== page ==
Rooster Teeth Demonstrates the True Power of Fan Funding

Rooster Teeth is, in many ways, the envy of the content creators everywhere. The production company was born a dozen years ago via the launching of their seminal series, Red Vs. Blue, its origins nothing more than a hand-full of friends drinking irresponsible quantities of alcohol and reviewing games. Now, with the power of a partnership with Fullscreen Studios, they boast two production spaces in two different cities, hundreds of employees, and a full, diverse catalog of content, live-action to animation, short-form to a feature-length film.

The first trailer for that film, Lazer Team, hit the web a short time ago, and it looks to continue the company’s tradition of high quality production and relatable humor, featuring a ridiculous premise and what appear to be impressive special effects. But, it’s actually the story behind the film that interests me. You see, Lazer Team is also a perfect example of how empowered creators can become when they engage and activate their fanbase. Rooster Teeth are the masters of fan-funding, and this film is their crowning achievement.

Even before selling to Fullscreen this past November, the company consistently delivered a significant quantity of content with high-production values, in part because they feature one of the spaces more effective subscription platforms, which they call “sponsorship.” For a long time, fans have had the option of receiving special incentives, like early access to videos, sponsor-only forums, and the like, in exchange for small recurring payments. Part of the reason this has proved so lucrative is their sheer size. Rooster Teeth has over 8 million YouTube subscribers, and over half a million twitter followers. That’s one hell of a fan base. But, they’ve also managed to create a community that drives fans to want to contribute. Everything about them, from the organzation of their homepage, to their consistent production schedule, and even their hiring practices, often culling interns from the best and brightest of their forums, is designed to create an open, communal atmosphere, one that makes their fans feel like they’re a part of the process, an integral part of the experience.

That’s why, even though they already recieve monthly contributions from so much of their audience, when it came time to finally tackle a full length movie, the team decided to turn to Indiegogo. “We could’ve just made a movie,” said creative director Burnie Berns in an interview with Tubefilter, “but in order to make it as cool and huge and big as we wanted to, we needed help from our fans.” And help they did, contributing over $2.4 million to the production, making it the fourth most successful crowd-funding campaign ever for a film.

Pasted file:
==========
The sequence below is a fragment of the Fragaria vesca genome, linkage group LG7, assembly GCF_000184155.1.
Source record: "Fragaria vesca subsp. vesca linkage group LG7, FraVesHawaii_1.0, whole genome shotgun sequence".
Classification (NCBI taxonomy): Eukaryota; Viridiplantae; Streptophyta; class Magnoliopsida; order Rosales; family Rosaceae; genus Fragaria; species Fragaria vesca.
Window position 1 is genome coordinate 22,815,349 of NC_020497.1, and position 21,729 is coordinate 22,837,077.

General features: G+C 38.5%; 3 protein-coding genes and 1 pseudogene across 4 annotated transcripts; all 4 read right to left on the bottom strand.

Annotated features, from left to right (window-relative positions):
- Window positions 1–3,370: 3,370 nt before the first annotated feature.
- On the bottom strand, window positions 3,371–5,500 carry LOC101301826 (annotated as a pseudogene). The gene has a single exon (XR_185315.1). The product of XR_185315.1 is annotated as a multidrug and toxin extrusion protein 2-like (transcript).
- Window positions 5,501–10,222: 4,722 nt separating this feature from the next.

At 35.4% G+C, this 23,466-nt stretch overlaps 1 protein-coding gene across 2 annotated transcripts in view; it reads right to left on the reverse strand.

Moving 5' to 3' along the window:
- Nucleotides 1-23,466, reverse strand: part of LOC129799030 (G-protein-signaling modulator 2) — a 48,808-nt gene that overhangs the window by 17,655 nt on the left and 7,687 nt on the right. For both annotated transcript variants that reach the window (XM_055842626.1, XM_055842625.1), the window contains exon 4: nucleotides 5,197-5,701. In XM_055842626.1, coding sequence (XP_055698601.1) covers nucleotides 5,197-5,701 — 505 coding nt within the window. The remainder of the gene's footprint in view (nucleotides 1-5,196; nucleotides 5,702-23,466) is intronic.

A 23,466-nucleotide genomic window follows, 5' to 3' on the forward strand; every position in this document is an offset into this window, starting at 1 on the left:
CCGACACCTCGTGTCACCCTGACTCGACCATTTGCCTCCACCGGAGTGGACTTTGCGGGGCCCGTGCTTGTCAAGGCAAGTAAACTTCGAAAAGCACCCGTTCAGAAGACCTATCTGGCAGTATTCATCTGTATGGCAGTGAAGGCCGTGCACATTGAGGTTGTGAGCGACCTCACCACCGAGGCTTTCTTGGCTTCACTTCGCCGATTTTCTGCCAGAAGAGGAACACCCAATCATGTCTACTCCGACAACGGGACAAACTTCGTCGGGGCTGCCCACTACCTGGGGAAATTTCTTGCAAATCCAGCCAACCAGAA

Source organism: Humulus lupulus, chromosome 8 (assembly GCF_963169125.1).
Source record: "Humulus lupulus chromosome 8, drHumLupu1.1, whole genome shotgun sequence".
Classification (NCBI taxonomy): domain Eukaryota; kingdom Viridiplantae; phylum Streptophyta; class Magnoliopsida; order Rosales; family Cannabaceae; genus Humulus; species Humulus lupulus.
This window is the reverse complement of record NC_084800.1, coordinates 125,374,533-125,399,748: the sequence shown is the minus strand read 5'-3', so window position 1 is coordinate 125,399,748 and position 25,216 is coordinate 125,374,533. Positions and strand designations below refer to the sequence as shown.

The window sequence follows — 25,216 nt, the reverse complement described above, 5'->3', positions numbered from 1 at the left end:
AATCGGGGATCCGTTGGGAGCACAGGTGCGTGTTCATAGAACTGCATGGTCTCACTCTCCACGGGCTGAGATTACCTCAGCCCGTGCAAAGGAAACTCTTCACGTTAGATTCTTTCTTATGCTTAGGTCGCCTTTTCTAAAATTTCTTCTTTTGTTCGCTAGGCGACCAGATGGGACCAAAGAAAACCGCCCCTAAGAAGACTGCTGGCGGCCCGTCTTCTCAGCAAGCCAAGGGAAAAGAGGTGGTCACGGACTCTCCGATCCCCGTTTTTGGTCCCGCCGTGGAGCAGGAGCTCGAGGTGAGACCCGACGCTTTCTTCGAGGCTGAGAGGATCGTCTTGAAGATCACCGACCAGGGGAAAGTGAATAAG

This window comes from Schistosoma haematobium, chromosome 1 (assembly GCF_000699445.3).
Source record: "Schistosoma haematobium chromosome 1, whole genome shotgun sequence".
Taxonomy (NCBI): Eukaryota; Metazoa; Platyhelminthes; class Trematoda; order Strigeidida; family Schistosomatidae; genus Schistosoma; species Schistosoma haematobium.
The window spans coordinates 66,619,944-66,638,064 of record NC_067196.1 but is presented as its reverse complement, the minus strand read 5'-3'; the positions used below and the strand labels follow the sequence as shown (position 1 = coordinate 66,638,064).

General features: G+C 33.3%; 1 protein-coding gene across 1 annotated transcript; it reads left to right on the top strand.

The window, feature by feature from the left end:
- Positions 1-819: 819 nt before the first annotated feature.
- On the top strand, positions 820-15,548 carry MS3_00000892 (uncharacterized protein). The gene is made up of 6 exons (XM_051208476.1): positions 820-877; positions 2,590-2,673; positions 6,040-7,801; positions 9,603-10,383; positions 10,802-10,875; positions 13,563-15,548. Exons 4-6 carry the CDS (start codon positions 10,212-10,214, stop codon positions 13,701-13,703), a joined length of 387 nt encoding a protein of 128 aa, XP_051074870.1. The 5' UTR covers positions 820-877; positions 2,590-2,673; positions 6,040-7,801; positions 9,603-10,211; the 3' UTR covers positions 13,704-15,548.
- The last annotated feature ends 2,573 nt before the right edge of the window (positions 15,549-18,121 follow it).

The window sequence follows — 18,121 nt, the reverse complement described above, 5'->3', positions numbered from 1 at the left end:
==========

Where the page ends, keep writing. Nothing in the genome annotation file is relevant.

Were they surprised that, given how much fans already gave, they managed to raise so much? Not quite, according to Berns. “We’re lucky enough to have a lot of fans, but you can’t ever tell them how to support you. You need to have a bunch of different methods out there. You’ll never know what is the way that one person likes to support.”

Buried within that statement is an important nugget of truth: fans want to support the creators they love. We live in a time of instant gratification without the instant hit to your wallet. YouTube has ushered in an era of free content, consumed when and how you want, where you want. There are many who would rather not take the risk of going directly to their audience and giving them the opportunity to contribute, as if offering that special access, asking for small payments, is insulting, as if it would scare their fans away. The reality is just the opposite, however, and you don’t need to have a full-on production studio and one of the largest audiences on the internet to be a part of it.

We’ve discussed it before: success on YouTube is about personality and community. Creators aren’t traditional celebrities, sitting high in rarified air, inaccessible. They’re with us on the ground, amongst their fans, a part of the community rather than just its inspiration. A big aspect of that is fans wanting to be involved, wanting to contribute, and if that means giving five dollars towards the creation of a feature-film, maybe not all of them, but many would be thrilled to be a part of it, to jump on board, to grow the team. Rooster Teeth proves this time and again, even as they recieve big-time investment from the likes of Fullscreen and expand to Los Angeles. They keep going back to the well of fan funding not only because it creates revenue, but because it actually builds that relationship, strengthens it. This is an important lesson, not just for the biggest of the big, but for everyone who has a pocket of fans anxiously waiting for the release of their next video: Your fans give you power; you just have to let them in.

Originally published at Apr 2, 2015.

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